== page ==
Whenever I think of definitive images and moments from Game of Thrones as a whole, one of the first scenes that comes to mind is the closing shot of this episode – Daenerys, the Unburnt, with her trio of freshly-hatched dragon babies and a bowing Khalasar around her. It is, effectively, the “rebirth” of Dany after she loses her husband and unborn son and becomes the “Mother of Dragons,” among about a thousand other titles. This episode also features the fallout from Ned’s death, with Robb and Cat mourning his loss and Cat declaring they will kill the Lannister’s for what they’ve done, Sansa very nearly ending Joffrey before his reign of terror can pick up any traction, and Yoren rescuing Arya by disguising her as a boy and taking her on the road north with some other Night’s Watch recruits, including Gendry, and Jon’s escape from Castle Black foiled by his new friends, who encourage him to stay true to his vows. Plus, we’ve got the “DAKINGINDANORF” speech vol.1, which still gives me chills upon subsequent re-watches.
13.) Mhysa – Season 3 Episode 10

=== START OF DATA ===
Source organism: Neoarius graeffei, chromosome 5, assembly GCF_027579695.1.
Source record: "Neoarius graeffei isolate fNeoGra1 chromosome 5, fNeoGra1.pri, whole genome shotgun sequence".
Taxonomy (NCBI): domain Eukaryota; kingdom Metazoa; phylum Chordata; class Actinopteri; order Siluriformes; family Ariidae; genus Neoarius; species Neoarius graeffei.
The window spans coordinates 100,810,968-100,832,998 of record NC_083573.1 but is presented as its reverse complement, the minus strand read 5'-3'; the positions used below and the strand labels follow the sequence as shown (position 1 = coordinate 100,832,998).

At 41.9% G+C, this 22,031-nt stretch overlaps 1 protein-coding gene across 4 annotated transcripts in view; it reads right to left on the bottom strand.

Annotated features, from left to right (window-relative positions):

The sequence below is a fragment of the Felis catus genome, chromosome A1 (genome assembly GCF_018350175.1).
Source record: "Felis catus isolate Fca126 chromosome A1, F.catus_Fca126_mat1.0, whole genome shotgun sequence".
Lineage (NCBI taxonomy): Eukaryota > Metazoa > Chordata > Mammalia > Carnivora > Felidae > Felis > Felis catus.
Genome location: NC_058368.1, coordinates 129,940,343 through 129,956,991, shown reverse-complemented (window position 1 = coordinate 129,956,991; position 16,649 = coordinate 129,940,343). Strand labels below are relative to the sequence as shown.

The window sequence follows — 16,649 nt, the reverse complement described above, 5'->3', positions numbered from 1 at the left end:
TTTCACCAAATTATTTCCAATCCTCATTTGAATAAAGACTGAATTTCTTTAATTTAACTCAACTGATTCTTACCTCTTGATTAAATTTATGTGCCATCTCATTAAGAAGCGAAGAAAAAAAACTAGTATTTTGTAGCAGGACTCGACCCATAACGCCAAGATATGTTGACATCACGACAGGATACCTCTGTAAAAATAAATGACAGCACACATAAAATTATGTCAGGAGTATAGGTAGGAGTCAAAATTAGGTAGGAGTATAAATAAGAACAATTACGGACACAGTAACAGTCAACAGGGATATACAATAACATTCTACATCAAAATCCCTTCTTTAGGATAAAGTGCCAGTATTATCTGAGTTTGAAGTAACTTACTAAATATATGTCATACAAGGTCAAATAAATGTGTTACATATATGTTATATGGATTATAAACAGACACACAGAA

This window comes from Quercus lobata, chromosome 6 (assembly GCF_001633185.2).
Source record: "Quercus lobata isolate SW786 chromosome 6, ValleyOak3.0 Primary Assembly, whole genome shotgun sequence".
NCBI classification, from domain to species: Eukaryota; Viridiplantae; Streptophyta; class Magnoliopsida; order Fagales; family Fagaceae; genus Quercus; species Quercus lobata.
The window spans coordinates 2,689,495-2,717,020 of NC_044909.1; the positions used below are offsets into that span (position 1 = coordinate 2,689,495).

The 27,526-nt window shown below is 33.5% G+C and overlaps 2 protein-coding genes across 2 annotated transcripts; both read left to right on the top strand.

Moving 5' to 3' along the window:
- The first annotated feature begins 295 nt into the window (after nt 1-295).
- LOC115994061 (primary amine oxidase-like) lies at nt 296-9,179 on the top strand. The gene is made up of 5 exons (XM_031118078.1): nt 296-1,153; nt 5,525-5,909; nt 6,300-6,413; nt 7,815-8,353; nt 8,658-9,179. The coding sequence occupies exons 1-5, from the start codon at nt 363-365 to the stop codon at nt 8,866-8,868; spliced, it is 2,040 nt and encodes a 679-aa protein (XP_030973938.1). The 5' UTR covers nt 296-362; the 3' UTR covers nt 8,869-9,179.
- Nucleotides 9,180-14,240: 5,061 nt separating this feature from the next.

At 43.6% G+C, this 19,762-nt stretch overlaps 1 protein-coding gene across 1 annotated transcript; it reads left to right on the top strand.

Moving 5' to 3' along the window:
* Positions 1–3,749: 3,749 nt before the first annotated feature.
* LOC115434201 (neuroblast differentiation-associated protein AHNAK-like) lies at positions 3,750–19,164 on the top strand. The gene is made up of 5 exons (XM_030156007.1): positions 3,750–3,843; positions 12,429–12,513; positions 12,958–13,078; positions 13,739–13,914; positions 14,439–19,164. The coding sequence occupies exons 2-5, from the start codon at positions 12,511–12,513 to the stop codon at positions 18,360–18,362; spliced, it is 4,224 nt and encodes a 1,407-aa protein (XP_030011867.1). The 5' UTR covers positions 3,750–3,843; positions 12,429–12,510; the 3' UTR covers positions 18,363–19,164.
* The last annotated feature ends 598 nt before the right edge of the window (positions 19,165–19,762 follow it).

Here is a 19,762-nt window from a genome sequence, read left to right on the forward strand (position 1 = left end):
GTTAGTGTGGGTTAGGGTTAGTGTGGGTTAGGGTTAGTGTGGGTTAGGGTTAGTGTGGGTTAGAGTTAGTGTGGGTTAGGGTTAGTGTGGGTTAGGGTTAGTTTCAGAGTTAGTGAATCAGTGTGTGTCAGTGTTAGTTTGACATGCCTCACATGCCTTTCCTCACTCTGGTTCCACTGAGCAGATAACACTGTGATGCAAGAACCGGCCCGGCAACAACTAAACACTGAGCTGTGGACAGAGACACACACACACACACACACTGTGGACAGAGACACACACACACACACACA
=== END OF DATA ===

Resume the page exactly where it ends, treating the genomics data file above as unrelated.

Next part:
The Season 3 finale is a standout episode all on it’s own, despite following perhaps the most shocking and heartbreaking episode in the series up to that point. I guess some folks consider this one of the “weaker” finales, and I understand where that viewpoint comes from, but I think that’s mostly because it gets overshadowed by The Rains of Castamere. This episode features the first signs of Arya’s changing character after witnessing her dead brother being paraded around with his wolf’s head sewn onto his body, Bran’s foreshadowing tale of the “Rat Cook” and their encounter with Gilly and Sam, Tywin’s amazing ownage of his sadistic grandson followed by his cool demeanor when explaining his motivations for the Red Wedding and continuing cruelty toward Tyrion, our last view of Gendry (for now), Jon confessing his love for Ygritte post-betrayal to which she promptly shoots him with three arrows, and Dany being hailed as “mhysa” by the freed slaves of Yunkai. All in all, it’s a great episode that suffers from placement; it follows one of the most horrific and powerful episodes in the series, but still stands tall on its own. On a recent rewatch, I did notice one interesting bit of dialogue… when Davos is arguing for Gendry’s life, Stannis muses, “What’s the life of one bastard boy against a kingdom?” and Davos replies “Everything.” He was referring to Gendry in the moment, but could it also imply… Jon? (I’m sure I’m not the first to notice this; I’m not that clever.)